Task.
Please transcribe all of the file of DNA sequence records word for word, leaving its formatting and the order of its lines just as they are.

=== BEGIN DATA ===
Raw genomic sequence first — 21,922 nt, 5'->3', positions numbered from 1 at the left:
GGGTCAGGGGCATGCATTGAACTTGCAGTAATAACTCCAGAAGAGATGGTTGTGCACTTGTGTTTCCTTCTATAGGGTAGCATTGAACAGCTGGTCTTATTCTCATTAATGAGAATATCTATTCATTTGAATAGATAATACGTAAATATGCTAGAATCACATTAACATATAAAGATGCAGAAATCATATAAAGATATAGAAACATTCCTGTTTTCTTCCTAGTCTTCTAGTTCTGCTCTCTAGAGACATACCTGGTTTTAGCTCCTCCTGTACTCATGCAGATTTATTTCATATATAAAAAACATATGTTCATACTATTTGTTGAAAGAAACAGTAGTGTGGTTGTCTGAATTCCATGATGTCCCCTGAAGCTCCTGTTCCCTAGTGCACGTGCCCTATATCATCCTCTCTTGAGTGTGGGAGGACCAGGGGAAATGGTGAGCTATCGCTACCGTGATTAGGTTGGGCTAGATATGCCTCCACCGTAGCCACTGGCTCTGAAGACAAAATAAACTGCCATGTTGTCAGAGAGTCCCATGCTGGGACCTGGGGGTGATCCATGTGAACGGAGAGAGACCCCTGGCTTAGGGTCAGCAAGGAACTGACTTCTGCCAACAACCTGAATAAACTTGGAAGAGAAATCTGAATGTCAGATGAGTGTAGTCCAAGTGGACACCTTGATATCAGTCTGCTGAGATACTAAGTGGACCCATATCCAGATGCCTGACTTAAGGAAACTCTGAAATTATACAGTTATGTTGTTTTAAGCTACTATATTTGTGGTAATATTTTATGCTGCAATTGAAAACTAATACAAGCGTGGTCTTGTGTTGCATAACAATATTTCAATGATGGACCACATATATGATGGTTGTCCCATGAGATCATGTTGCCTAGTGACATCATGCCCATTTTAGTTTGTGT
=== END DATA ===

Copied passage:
Raw genomic sequence first — 21,922 nt, 5'->3', positions numbered from 1 at the left:
GGGTCAGGGGCATGCATTGAACTTGCAGTAATAACTCCAGAAGAGATGGTTGTGCACTTGTGTTTCCTTCTATAGGGTAGCATTGAACAGCTGGTCTTATTCTCATTAATGAGAATATCTATTCATTTGAATAGATAATACGTAAATATGCTAGAATCACATTAACATATAAAGATGCAGAAATCATATAAAGATATAGAAACATTCCTGTTTTCTTCCTAGTCTTCTAGTTCTGCTCTCTAGAGACATACCTGGTTTTAGCTCCTCCTGTACTCATGCAGATTTATTTCATATATAAAAAACATATGTTCATACTATTTGTTGAAAGAAACAGTAGTGTGGTTGTCTGAATTCCATGATGTCCCCTGAAGCTCCTGTTCCCTAGTGCACGTGCCCTATATCATCCTCTCTTGAGTGTGGGAGGACCAGGGGAAATGGTGAGCTATCGCTACCGTGATTAGGTTGGGCTAGATATGCCTCCACCGTAGCCACTGGCTCTGAAGACAAAATAAACTGCCATGTTGTCAGAGAGTCCCATGCTGGGACCTGGGGGTGATCCATGTGAACGGAGAGAGACCCCTGGCTTAGGGTCAGCAAGGAACTGACTTCTGCCAACAACCTGAATAAACTTGGAAGAGAAATCTGAATGTCAGATGAGTGTAGTCCAAGTGGACACCTTGATATCAGTCTGCTGAGATACTAAGTGGACCCATATCCAGATGCCTGACTTAAGGAAACTCTGAAATTATACAGTTATGTTGTTTTAAGCTACTATATTTGTGGTAATATTTTATGCTGCAATTGAAAACTAATACAAGCGTGGTCTTGTGTTGCATAACAATATTTCAATGATGGACCACATATATGATGGTTGTCCCATGAGATCATGTTGCCTAGTGACATCATGCCCATTTTAGTTTGTGT